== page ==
Unfortunately, some of the ingredients in weight-loss dietary supplements can harm your health if you’re taking certain medications for a range of medical problems – from depression and diabetes to cancer.
Take the ingredients glucomannan and guar gum. Both can affect how well your body absorbs any medication you might take orally. If you take medication for diabetes, you should avoid glucomannan because it can lower your blood glucose levels, according to the National Institutes of Health Office of Dietary Supplements.
Green tea, which many people drink to lose weight, can interact with chemotherapy drugs.
Another popular ingredient, garcinia cambogia, was associated with serotonin toxicity in a patient who was also taking selective serotonin reuptake inhibitor (SSRI) medications.
If you’re trying to lose weight, make sure to talk to your doctor before trying a weight-loss supplement. Weight-loss products marketed as dietary supplements are sometimes tainted with prescription-drug ingredients, controlled substances and ingredients that have not been properly tested or studied.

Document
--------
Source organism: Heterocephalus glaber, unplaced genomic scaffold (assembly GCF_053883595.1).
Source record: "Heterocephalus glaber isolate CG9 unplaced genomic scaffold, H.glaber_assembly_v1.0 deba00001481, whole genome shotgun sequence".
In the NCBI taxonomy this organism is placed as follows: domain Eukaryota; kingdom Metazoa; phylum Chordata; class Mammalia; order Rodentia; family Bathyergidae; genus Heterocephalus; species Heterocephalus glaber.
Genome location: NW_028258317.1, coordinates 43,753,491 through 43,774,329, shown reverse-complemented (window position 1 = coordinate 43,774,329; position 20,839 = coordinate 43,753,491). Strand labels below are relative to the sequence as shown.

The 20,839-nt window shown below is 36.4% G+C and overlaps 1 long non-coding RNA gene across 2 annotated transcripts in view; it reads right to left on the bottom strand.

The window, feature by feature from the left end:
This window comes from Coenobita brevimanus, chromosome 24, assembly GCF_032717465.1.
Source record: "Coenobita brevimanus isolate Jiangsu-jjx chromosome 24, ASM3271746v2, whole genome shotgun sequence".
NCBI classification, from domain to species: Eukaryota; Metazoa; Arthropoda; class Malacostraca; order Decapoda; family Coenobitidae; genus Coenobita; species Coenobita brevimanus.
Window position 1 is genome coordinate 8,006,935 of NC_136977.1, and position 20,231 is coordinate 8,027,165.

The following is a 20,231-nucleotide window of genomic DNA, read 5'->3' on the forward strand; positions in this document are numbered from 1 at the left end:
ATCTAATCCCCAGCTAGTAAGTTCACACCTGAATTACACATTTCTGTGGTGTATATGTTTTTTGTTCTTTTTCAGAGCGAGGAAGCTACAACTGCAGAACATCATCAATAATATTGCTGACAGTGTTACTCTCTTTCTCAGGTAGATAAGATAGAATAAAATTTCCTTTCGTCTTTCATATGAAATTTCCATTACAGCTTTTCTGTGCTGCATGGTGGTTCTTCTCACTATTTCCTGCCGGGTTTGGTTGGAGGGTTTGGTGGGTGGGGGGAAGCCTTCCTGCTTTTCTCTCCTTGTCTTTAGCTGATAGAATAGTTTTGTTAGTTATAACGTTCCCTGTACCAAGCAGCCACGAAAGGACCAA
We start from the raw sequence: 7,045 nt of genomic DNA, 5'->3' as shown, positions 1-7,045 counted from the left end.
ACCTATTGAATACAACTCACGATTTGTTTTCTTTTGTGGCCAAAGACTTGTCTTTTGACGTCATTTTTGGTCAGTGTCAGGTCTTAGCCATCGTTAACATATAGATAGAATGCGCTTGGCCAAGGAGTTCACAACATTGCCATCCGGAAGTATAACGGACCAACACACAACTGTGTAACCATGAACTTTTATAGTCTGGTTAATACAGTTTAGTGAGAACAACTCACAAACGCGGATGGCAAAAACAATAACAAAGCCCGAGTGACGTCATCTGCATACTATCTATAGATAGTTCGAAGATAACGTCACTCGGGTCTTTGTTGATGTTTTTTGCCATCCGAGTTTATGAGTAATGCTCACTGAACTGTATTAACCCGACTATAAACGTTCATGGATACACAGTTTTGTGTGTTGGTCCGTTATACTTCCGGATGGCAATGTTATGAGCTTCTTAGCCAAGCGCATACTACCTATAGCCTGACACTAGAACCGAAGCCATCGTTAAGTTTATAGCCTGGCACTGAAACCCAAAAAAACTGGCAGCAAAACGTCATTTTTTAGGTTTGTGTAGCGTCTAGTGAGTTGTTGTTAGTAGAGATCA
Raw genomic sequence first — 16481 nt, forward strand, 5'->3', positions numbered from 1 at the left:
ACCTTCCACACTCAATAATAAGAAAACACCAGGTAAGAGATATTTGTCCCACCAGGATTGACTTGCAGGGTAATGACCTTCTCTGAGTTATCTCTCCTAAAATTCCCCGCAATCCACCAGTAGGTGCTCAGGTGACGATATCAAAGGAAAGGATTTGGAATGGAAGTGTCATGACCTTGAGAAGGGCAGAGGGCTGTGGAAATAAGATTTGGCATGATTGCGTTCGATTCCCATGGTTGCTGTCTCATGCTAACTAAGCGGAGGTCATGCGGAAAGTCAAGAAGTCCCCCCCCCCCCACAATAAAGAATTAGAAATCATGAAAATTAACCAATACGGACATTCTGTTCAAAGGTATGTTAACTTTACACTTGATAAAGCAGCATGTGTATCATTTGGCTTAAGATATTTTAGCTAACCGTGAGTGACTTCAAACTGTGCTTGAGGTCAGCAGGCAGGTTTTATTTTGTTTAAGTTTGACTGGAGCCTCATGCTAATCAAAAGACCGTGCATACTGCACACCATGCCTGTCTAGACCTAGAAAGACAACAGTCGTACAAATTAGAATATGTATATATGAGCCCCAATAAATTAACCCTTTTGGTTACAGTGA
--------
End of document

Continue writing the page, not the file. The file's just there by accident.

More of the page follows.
In fact, the Food and Drug Administration has recalled more than 60 weight-loss dietary supplements for safety concerns. Many of these supplements contained a hidden drug ingredient – sibutramine – a weight-loss medication taken off the U.S. market in 2010 due to safety concerns.
To help people understand the risks of weight-loss dietary supplements, the NIH has posted a fact sheet for consumers to consult.
“Americans spend over $2 billion a year on dietary supplements promoted for weight loss, but there’s little evidence they actually work,” said Anne L. Thurn, Ph.D., director of the ODS Communications Program in a news release. “And people may not know that many manufacturers of weight-loss supplements don’t conduct studies in humans to find out whether their product works and is safe.”
The fact sheet posted by the NIH covers 24 ingredients found in weight-loss products, including African mango, beta-glucans, chromium, garcinia, green tea, hoodia, and raspberry ketones. Chromium, for example, might help you lose a very small amount of weight and body fat, and is safe, but raspberry ketones haven’t been studied enough to know whether they’re safe or effective. And while drinking green tea can be safe, taking green-tea extract pills has been linked to liver damage in some people, the news release states.
“We encourage people to talk with their healthcare providers to get advice about dietary supplements and to visit the ODS website to learn valuable information about these products,” Coates said.